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     tough-life-for-China-farmers-turned-migrant-brick-workers

HONGTONG COUNTY (SHANXI) - Labour contractor Mr. Chen Jiagui makes the rounds at his Sichuan village in south-western China in the beginning of each year.

Peddling back-breaking jobs at a brick kiln hundreds of kilometres away, he has a hard time finding takers. Most people would rather work at factories in the manufacturing hub of southern China or around Shanghai.

'I usually fall back on people I'm familiar with, family, relatives,' said the stocky and slightly hunched 45-year-old.

'They come of their own free will,' he added quickly, clearly thinking of recent news of the slavery found in Shanxi's brickyards.

In the past weeks, police raids have freed almost 600 workers - including 51 children - trapped in kilns and small coal mines across the northern province and its neighbour Henan. Canton Fair

But the 11 Sichuan workers at this Gaochi village kiln, 25km west of downtown Hongtong, seem to make the best of their tough lives.

They watched on their 14-inch TV sets the horrific news of the 32 men and teens found enslaved at the brickyard in Caosheng village, a mere 50km away, and counted their blessings.

'I feel angry for them. They were just out here trying to make a living,' said Mr Tao Yungang, 35, as he loaded baked bricks, 200 at a time, onto a trolley inside the Shanxi kiln.

In a country where the rule of law is still weak and its implementation uneven, the fate of the 200 million farmer-turned-migrant workers often lies entirely in the hands of the individuals who hire them.

'The boss here is good. We know him well,' said Mr Gou Xingxiang, 50, explaining that the whole group of 11 Sichuan workers had worked for the same kiln owner at his various yards in Shanxi province over the past four years.

With money from the boss, contractor Chen hands out the wages every fifth day of the month without fail. A brickmaker earns 50 yuan (S$10) for every 10,000 bricks produced. The 11 Sichuan workers make 20,000 to 30,000 bricks per day.

A worker with lighter tasks, such as sweeping and ferrying coal for the kiln, makes 7 yuan per 10,000 bricks. The owner sells each brick for 0.08 yuan to 0.10 yuan.

Canton Fair Unlike the allegedly ruthless labour contractor Heng Tinghan, who is said to have tormented the workers at the Caosheng brickyard, Mr Chen works alongside his men.

Besides his wages as a brickmaker, he earns an annual 'contracting fee' of 10 yuan per 10,000 bricks. Last year, when his team made seven million bricks, he received a 7,000 yuan fee. But he might receive a much smaller sum this year. The workers are packing up to return home at the end of this month, having made just two million bricks before the stop-work order came from the county authorities following the forced labour cases uncovered at the kilns.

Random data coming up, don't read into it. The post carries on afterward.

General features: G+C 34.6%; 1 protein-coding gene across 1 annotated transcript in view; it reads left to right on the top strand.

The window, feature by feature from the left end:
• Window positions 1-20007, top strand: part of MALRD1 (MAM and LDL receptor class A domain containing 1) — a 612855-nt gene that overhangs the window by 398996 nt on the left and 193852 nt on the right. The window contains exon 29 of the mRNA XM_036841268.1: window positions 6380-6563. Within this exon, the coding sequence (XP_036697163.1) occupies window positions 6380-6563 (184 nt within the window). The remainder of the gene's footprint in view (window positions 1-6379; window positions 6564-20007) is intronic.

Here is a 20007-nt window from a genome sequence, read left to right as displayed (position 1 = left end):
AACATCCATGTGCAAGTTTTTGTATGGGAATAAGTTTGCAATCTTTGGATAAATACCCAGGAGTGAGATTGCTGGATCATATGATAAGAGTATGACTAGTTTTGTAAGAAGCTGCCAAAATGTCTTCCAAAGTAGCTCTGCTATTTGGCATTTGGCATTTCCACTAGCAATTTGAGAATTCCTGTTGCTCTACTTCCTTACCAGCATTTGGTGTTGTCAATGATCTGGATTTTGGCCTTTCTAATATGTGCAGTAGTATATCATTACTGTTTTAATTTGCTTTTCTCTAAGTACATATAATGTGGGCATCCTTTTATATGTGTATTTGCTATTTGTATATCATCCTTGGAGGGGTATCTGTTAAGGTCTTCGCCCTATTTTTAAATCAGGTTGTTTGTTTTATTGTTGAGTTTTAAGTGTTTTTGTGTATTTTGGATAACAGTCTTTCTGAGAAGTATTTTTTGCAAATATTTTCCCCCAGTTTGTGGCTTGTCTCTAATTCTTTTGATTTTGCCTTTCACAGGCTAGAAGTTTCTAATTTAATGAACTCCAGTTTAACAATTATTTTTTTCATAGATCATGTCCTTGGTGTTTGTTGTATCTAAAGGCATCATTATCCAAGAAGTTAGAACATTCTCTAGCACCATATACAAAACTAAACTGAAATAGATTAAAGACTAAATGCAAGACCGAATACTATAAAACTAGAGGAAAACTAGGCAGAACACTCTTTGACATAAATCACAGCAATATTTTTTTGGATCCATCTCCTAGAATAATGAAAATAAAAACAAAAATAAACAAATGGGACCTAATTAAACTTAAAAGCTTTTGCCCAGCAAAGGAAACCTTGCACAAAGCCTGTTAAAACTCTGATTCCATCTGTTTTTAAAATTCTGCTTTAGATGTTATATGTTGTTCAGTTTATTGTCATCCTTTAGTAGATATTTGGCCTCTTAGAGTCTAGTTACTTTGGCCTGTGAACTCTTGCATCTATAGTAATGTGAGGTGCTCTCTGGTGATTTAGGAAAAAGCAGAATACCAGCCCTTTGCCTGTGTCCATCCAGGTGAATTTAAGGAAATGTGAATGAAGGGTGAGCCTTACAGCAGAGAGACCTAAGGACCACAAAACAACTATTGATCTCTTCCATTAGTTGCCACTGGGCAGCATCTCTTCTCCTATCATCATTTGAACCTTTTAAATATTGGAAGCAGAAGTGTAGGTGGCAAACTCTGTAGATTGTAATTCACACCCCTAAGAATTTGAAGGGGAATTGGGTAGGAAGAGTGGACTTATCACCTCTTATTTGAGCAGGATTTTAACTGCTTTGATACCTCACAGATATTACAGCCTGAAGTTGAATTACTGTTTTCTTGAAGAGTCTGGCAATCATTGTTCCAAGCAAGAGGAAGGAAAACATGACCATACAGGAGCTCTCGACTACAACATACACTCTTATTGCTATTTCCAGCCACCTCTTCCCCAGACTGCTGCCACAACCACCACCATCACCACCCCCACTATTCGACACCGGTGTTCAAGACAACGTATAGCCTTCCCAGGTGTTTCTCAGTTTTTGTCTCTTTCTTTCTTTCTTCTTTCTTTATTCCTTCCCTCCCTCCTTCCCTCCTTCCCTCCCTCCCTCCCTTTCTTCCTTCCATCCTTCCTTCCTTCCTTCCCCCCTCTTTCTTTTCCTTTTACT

Mr Chen, a farmer back home, first left Sichuan to become a migrant worker in 2001. He soon returned to recruit fellow villagers for brickyard jobs in other provinces.

'I never recruit children. This work is too tough. How can they possibly do it?' said Mr Chen, who did not stop piling bricks onto his trolley even as he spoke.

Each trolley-load of 200 baked bricks weighs 1,000 jin (500kg), he said, heaving as he pushed the cart out of the kiln.

The men's wives do the lighter chores at the yard, like slicing bricks. Some come with their babies in tow and live in the workers' quarters at the yard, keeping house. With meat and vegetables provided by the kiln owner, the women whip up three meals a day, often with a Sichuanese hot and spicy twist. Home for each couple is a spartan 3m by 3m room with a stack of bricks topped with a wooden plank for a bed.

The workers wake up at 5am every day and head straight for the kiln. Work stops at 8pm. Canton Fair

That is their life from March to November each year, and they head home to their farms during the winter months.

The cycle is repeated the following March, when they take a 15-hour train ride from their hometown in the south-west to the heart of Shanxi, and then a ride in a car or bus to the remote, hilly areas where the brickyards are.

Being a nong min gong (literally, farmer migrant worker) is the only way to make ends meet these days, said Mr Gou.

His 18-year-old daughter works in a Shanghai factory to supplement the family's paltry income from growing wheat and peanuts.

He opts to work and live at a brickyard because if he works on a construction project, he would have to put aside over 100 yuan a month to rent a room, he explained.

He added: 'Whatever work we do as migrants is tough. What job is not tough?'

(Source: Canton Fair News)

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